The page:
Moving to Iceland

Icelandic Flag

I haven’t written in a little while, so I thought it would be a good opportunity to give some background on things that have happened, and where I would like to see life going for a while ahead. First of all, I met a wonderful woman shortly after leaving the Jesuits, and we’ve had a really amazing adventure in the short time we’ve been together. We got engaged in Florence in the Bobali Gardens. We bought a house in Bucks County, PA, right on the historic Delaware Canal. We also had a baby! His name is Wit, and he’s just as fantastic as I could have ever hoped.

That’s a lot for a year and change, and we’re looking forward to a little bit of quiet in the time ahead. At least, we don’t want to try to squeeze any more giant life changes in this year, if we can avoid it. I think out next big journey won’t happen for another 4-5 years, in fact.

You see, we really want to move to Iceland.

It’s not as simple as it sounds. Well, I’m not sure you were thinking it was simple at all, actually… but I was at first. People talk about leaving the country all the time, but it’s really a complicated thing to do. Perhaps going to Canada isn’t as bad, but I’m not sure. I didn’t really want to go to Canada, so I haven’t looked into it. Iceland is going to be a chore, but hopefully worth all the time and effort.

I’m going to try to share our experiences in the expatriate path here on my blog. Maybe someone else will find it helpful in the future. If not, it’ll make a good story to look back on, I’m sure. So, without further ado…

The first part of my plan involves becoming an Italian citizen. You see, Italy has this really amazing thing called Jure Sanguinis that allows you to get dual citizenship if you can trace your ancestry back in a certain way. There’s some fairly complex rules to it, but in brief it says that if your immigrant ancestor had kids before he or she became an American citizen, then the kids were technically born as Italian citizens (according to Italy), and you are eligible to claim Italian citizenship as their descendant. Did that make sense? If not, pop over to the link and read all about it.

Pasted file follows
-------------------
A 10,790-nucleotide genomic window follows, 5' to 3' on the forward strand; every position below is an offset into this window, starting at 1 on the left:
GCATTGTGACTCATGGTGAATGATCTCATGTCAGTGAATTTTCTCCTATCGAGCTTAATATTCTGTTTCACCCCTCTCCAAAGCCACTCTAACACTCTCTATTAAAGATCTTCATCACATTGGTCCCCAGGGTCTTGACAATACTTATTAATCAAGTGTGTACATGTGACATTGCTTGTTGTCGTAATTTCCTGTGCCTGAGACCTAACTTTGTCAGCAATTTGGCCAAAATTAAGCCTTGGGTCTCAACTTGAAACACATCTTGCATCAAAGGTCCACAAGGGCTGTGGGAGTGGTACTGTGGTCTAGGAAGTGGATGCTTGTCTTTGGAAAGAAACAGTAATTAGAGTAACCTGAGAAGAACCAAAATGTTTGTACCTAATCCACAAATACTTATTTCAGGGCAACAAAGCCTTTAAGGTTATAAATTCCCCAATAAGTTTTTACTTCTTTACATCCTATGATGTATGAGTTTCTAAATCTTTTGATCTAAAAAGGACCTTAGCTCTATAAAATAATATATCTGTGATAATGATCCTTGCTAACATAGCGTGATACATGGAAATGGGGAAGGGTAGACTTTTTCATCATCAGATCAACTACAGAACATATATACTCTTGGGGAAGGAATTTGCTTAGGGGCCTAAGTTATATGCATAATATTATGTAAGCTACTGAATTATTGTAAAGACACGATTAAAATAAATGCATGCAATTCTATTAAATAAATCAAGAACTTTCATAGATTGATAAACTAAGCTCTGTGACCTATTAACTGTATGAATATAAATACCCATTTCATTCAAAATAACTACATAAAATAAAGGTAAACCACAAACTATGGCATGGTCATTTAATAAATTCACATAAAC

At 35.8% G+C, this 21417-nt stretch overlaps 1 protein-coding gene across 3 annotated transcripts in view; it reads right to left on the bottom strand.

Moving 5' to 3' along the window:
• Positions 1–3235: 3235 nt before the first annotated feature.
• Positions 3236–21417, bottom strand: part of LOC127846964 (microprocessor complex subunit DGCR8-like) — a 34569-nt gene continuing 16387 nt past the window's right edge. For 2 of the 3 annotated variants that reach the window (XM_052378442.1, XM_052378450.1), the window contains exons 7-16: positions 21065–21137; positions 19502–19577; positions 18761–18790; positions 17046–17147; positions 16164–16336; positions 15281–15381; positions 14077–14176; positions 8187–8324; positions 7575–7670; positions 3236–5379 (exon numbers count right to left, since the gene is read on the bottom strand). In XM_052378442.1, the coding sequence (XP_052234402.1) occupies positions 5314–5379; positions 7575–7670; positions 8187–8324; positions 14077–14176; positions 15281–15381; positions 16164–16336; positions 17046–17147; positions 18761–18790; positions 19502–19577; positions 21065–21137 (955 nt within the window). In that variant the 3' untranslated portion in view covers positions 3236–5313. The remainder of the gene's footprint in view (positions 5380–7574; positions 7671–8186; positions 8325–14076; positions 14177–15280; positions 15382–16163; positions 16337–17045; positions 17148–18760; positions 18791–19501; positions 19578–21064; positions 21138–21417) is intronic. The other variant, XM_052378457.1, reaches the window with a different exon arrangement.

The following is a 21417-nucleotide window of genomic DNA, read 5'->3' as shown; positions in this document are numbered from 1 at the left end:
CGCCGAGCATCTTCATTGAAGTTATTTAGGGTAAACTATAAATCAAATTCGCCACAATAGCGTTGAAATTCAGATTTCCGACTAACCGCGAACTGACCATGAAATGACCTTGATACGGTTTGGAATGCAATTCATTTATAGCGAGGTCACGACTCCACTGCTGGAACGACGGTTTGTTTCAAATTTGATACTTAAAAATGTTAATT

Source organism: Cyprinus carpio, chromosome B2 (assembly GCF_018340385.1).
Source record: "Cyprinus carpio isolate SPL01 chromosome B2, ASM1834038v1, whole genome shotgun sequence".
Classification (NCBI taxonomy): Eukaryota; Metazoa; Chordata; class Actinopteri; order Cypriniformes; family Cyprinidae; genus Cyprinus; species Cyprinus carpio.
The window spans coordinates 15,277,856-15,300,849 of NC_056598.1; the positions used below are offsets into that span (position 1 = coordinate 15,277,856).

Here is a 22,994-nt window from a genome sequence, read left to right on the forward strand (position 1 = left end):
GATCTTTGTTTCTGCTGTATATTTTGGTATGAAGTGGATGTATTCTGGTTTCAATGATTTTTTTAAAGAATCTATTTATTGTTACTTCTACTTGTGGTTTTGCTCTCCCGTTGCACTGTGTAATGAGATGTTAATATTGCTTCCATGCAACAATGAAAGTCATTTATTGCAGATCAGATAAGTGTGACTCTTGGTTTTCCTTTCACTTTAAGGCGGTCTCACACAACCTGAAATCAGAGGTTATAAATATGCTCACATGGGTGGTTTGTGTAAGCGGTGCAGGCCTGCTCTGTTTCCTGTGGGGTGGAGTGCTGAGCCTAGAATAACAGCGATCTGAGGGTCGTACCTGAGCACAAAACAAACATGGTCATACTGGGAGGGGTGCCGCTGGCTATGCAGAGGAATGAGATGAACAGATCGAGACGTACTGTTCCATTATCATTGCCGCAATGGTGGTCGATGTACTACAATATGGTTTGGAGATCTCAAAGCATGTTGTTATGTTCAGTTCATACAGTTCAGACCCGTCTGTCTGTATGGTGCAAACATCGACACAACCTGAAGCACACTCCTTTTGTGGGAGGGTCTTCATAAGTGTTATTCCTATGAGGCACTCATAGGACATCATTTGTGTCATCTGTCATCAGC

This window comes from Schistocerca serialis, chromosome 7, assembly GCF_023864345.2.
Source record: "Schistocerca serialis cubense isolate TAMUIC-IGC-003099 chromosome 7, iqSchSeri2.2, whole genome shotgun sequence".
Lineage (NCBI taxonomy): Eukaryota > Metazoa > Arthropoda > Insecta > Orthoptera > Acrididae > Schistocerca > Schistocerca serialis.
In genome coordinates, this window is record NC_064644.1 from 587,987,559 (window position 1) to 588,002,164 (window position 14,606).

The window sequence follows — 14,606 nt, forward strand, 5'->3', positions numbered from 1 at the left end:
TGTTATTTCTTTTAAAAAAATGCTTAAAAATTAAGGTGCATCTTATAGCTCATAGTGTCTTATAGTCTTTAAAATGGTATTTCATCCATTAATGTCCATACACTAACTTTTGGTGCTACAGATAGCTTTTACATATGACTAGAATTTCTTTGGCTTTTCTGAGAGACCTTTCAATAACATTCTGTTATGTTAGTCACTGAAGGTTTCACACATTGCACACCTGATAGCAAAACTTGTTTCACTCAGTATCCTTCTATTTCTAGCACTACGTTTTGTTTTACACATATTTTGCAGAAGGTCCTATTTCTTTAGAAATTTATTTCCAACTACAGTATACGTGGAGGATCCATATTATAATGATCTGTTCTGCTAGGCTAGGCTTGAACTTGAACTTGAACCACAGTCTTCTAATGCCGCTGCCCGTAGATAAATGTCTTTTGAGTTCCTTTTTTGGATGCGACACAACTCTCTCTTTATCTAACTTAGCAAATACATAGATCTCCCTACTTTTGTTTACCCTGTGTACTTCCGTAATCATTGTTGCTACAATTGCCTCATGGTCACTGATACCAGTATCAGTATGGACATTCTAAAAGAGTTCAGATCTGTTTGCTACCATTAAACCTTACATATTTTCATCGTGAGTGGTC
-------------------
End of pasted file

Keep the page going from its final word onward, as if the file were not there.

It works out for me very well since my great-grandpa came over to this country and had my grandmother before he became naturalized. She passed the Italian-ness on to my dad, and thus to me. Now, all I have to do is get 10 billion documents, get them signed, translated, apostille’s attached (kind of an international notorization), and take everything to the Italian consulate. Then, in another year or so when I can finally get an appointment, I can theoretically file for Italian citizenship. Once that goes through, I can get an Italian passport, a briefcase full of foreign currency and pretend I’m a secret agent. Or at least, I can get through European Customs a lot faster.

What it means for Iceland is that I’ll be a member of the European Economic Area and a Schengen state, which means I can move there without having to have a job first and apply for a special visa. In fact, once I get a job there, I don’t need to do any really special paperwork at all. I just prove residency and BLAM! I’m done! (Not really, but compared to moving as a US citizen, it feels like it)

So, that’s the current plan. I’d love to have my Italian citizenship for more than just moving to Iceland, but what a great benefit it will bring. We’re hoping we can figure out a method of moving before Wit enters school. We’ll see how things develop, though. I’ve got a long history of big plans that go completely awry.